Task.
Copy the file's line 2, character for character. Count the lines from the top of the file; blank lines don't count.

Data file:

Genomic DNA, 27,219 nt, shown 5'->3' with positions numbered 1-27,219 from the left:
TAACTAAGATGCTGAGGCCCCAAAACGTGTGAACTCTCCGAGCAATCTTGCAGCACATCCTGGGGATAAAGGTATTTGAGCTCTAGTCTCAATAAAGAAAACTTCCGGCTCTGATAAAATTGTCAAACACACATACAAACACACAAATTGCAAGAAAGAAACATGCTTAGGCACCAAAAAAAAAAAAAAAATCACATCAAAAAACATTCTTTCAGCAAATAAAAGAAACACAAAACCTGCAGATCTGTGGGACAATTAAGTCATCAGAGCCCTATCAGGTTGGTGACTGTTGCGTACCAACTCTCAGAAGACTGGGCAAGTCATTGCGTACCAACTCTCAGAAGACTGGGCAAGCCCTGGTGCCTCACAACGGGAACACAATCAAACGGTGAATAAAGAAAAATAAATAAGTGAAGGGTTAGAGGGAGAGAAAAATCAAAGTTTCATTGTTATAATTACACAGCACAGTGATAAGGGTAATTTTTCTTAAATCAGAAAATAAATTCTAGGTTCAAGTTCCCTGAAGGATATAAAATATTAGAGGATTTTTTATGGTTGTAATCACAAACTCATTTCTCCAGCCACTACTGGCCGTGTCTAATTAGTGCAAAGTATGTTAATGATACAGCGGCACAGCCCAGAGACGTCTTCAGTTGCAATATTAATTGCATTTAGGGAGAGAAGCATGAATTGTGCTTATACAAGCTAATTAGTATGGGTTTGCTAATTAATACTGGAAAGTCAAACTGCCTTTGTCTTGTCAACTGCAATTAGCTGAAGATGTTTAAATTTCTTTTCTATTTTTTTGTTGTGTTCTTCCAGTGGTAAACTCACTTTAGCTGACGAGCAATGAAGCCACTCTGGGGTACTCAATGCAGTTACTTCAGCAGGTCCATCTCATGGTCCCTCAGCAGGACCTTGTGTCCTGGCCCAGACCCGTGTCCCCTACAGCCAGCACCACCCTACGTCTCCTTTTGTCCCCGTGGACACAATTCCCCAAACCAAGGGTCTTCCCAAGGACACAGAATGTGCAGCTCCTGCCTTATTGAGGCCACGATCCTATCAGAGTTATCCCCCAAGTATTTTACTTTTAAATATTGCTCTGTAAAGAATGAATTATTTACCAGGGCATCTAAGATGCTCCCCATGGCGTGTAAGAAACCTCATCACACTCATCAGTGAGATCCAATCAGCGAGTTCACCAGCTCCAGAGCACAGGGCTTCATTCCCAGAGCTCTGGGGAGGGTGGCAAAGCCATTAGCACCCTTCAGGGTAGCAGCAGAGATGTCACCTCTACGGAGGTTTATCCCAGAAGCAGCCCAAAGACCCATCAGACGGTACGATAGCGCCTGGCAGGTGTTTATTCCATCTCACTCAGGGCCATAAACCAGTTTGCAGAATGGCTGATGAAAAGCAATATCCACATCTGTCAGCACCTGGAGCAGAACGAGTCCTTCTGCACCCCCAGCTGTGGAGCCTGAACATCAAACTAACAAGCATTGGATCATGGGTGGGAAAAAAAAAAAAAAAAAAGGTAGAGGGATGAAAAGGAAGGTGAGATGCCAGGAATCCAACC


TAACTAAGATGCTGAGGCCCCAAAACGTGTGAACTCTCCGAGCAATCTTGCAGCACATCCTGGGGATAAAGGTATTTGAGCTCTAGTCTCAATAAAGAAAACTTCCGGCTCTGATAAAATTGTCAAACACACATACAAACACACAAATTGCAAGAAAGAAACATGCTTAGGCACCAAAAAAAAAAAAAAAATCACATCAAAAAACATTCTTTCAGCAAATAAAAGAAACACAAAACCTGCAGATCTGTGGGACAATTAAGTCATCAGAGCCCTATCAGGTTGGTGACTGTTGCGTACCAACTCTCAGAAGACTGGGCAAGTCATTGCGTACCAACTCTCAGAAGACTGGGCAAGCCCTGGTGCCTCACAACGGGAACACAATCAAACGGTGAATAAAGAAAAATAAATAAGTGAAGGGTTAGAGGGAGAGAAAAATCAAAGTTTCATTGTTATAATTACACAGCACAGTGATAAGGGTAATTTTTCTTAAATCAGAAAATAAATTCTAGGTTCAAGTTCCCTGAAGGATATAAAATATTAGAGGATTTTTTATGGTTGTAATCACAAACTCATTTCTCCAGCCACTACTGGCCGTGTCTAATTAGTGCAAAGTATGTTAATGATACAGCGGCACAGCCCAGAGACGTCTTCAGTTGCAATATTAATTGCATTTAGGGAGAGAAGCATGAATTGTGCTTATACAAGCTAATTAGTATGGGTTTGCTAATTAATACTGGAAAGTCAAACTGCCTTTGTCTTGTCAACTGCAATTAGCTGAAGATGTTTAAATTTCTTTTCTATTTTTTTGTTGTGTTCTTCCAGTGGTAAACTCACTTTAGCTGACGAGCAATGAAGCCACTCTGGGGTACTCAATGCAGTTACTTCAGCAGGTCCATCTCATGGTCCCTCAGCAGGACCTTGTGTCCTGGCCCAGACCCGTGTCCCCTACAGCCAGCACCACCCTACGTCTCCTTTTGTCCCCGTGGACACAATTCCCCAAACCAAGGGTCTTCCCAAGGACACAGAATGTGCAGCTCCTGCCTTATTGAGGCCACGATCCTATCAGAGTTATCCCCCAAGTATTTTACTTTTAAATATTGCTCTGTAAAGAATGAATTATTTACCAGGGCATCTAAGATGCTCCCCATGGCGTGTAAGAAACCTCATCACACTCATCAGTGAGATCCAATCAGCGAGTTCACCAGCTCCAGAGCACAGGGCTTCATTCCCAGAGCTCTGGGGAGGGTGGCAAAGCCATTAGCACCCTTCAGGGTAGCAGCAGAGATGTCACCTCTACGGAGGTTTATCCCAGAAGCAGCCCAAAGACCCATCAGACGGTACGATAGCGCCTGGCAGGTGTTTATTCCATCTCACTCAGGGCCATAAACCAGTTTGCAGAATGGCTGATGAAAAGCAATATCCACATCTGTCAGCACCTGGAGCAGAACGAGTCCTTCTGCACCCCCAGCTGTGGAGCCTGAACATCAAACTAACAAGCATTGGATCATGGGTGGGAAAAAAAAAAAAAAAAAAGGTAGAGGGATGAAAAGGAAGGTGAGATGCCAGGAATCCAACC